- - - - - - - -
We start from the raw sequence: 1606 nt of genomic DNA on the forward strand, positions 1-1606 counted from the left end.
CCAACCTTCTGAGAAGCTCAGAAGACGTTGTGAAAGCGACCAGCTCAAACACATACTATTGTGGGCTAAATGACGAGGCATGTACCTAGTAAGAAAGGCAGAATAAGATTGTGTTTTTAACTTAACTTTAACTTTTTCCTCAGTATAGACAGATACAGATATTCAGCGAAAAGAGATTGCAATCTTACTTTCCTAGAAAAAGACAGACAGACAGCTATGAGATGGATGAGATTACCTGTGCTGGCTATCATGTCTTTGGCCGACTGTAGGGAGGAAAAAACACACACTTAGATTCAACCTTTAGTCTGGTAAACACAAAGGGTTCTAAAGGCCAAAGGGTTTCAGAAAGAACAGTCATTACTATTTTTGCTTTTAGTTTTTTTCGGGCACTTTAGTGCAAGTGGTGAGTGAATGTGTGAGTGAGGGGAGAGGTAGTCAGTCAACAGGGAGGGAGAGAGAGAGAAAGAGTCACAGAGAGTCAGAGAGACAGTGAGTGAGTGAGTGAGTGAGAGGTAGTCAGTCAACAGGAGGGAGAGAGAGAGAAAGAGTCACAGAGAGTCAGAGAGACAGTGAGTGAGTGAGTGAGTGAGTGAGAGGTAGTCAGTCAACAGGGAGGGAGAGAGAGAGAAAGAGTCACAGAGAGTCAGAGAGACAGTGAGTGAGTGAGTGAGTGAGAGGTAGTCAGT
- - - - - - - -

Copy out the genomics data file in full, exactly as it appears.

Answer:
We start from the raw sequence: 1606 nt of genomic DNA on the forward strand, positions 1-1606 counted from the left end.
CCAACCTTCTGAGAAGCTCAGAAGACGTTGTGAAAGCGACCAGCTCAAACACATACTATTGTGGGCTAAATGACGAGGCATGTACCTAGTAAGAAAGGCAGAATAAGATTGTGTTTTTAACTTAACTTTAACTTTTTCCTCAGTATAGACAGATACAGATATTCAGCGAAAAGAGATTGCAATCTTACTTTCCTAGAAAAAGACAGACAGACAGCTATGAGATGGATGAGATTACCTGTGCTGGCTATCATGTCTTTGGCCGACTGTAGGGAGGAAAAAACACACACTTAGATTCAACCTTTAGTCTGGTAAACACAAAGGGTTCTAAAGGCCAAAGGGTTTCAGAAAGAACAGTCATTACTATTTTTGCTTTTAGTTTTTTTCGGGCACTTTAGTGCAAGTGGTGAGTGAATGTGTGAGTGAGGGGAGAGGTAGTCAGTCAACAGGGAGGGAGAGAGAGAGAAAGAGTCACAGAGAGTCAGAGAGACAGTGAGTGAGTGAGTGAGTGAGAGGTAGTCAGTCAACAGGAGGGAGAGAGAGAGAAAGAGTCACAGAGAGTCAGAGAGACAGTGAGTGAGTGAGTGAGTGAGTGAGAGGTAGTCAGTCAACAGGGAGGGAGAGAGAGAGAAAGAGTCACAGAGAGTCAGAGAGACAGTGAGTGAGTGAGTGAGTGAGAGGTAGTCAGT